New Yorkers love dogs. But living in a large urban area where many residents have dogs has a potential downside- dog bites. Sometimes a dog will escape an apartment or leave a property and, whether being frightened or simply aggressive, ends up biting someone. Unfortunately, many of the dog owners in NYC are renters, do not carry insurance and are essentially judgment proof for the damage done by their animal. When investigating the case, it is important to consider the potential liability against the dog owner’s landlord. Like any other dangerous condition within a building, if the landlord is aware of the condition and fails to remedy it, they may be liable. In the case of a dog bite, the specific questions become: did the landlord have (i) notice of the prior vicious propensities of the subject dog; and (ii) sufficient control of the premises to “remove or confine” the dog. Bennett v. White, 2007 Slip Op 1499 (2nd Dep’t 2007); Sarno v Kelly, 912 N.Y.S.2d 130 (2nd Dep’t 2010). If so, and the landlord failed to take proper action, the landlord may be strictly liable for the injuries caused by the dog. See, Bard v Jahnke, 815 N.Y.S.2d 923 (2006). Moreover, the elements of strict liability are less onerous to establish than common negligence, since they do not require proof of the unreasonableness of a defendant’s actions.
Where there is clear proof that a landlord was on notice that a tenant housed a vicious dog and failed to act in a timely manner to correct the situation, the injured party is entitled to judgment against the landlord. See, e.g., Crawford v NYC Housing Authority, 824 N.Y.S.2d (2d Dep’t 2006). In Crawford, the landlord had received a complaint that a pit bull in the building had attacked another tenant’s dog. Despite the notice, the landlord failed to action for more than a year, during which time plaintiff was attacked by the same pit bull dog. The Appellate Division upheld the jury verdict finding of 60% responsibility against the landlord and 40% responsibility against the offending dog owner. Id.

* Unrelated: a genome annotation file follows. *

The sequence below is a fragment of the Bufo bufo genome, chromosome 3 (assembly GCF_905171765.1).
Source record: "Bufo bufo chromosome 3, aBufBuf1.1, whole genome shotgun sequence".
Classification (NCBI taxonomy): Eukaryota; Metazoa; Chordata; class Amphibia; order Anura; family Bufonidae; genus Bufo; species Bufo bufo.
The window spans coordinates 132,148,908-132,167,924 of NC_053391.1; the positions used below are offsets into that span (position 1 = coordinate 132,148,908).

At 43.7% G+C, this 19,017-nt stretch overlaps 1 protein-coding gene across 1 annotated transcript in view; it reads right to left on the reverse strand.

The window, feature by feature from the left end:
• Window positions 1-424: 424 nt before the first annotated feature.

Importantly, a strict liability theory can be advanced both against the dog owner and the landlord with knowledge of the dogs vicious propensities. In some circumstances, plaintiff may even be entitled to summary judgment if the facts of the dog’s vicious propensity can not be reasonably disputed. In the case of Spyridon v. Scarrone, Supreme Court, Queens County, 10596/10, NYLJ, July 17, 2012, plaintiff was putting up Christmas decorations in her yard when the neighbor’s dog entered her property and attacked plaintiff unprovoked, biting her in the shoulder. Plaintiff filed a lawsuit for personal injury, but did not specifically assert a claim of strict liability. The defendant dog owner moved to dismiss the complaint claiming plaintiff failed to properly plead a cause of action. Plaintiff cross moved for Summary Judgment on the issue of liability. The court found that although plaintiff’s complaint did not specifically plead strict liability, the “elements of a strict liability claim are present in the complaint and give defendants adequate notice”. Id. As the court recognized, “[t]he standard to be applied in the within action is that the ‘[o]wner of a domestic animal who either knows or should have known of the animal’s vicious propensities will be held liable for the harm the animal causes as a result of those propensities, citing, Collier v. Zambito, 1 NY3d 444, 446 (2004)”. The Spyridon court not only permitted plaintiff to move on the theory of strict liability, it awarded summary judgment in plaintiff’s favor against the dog owner.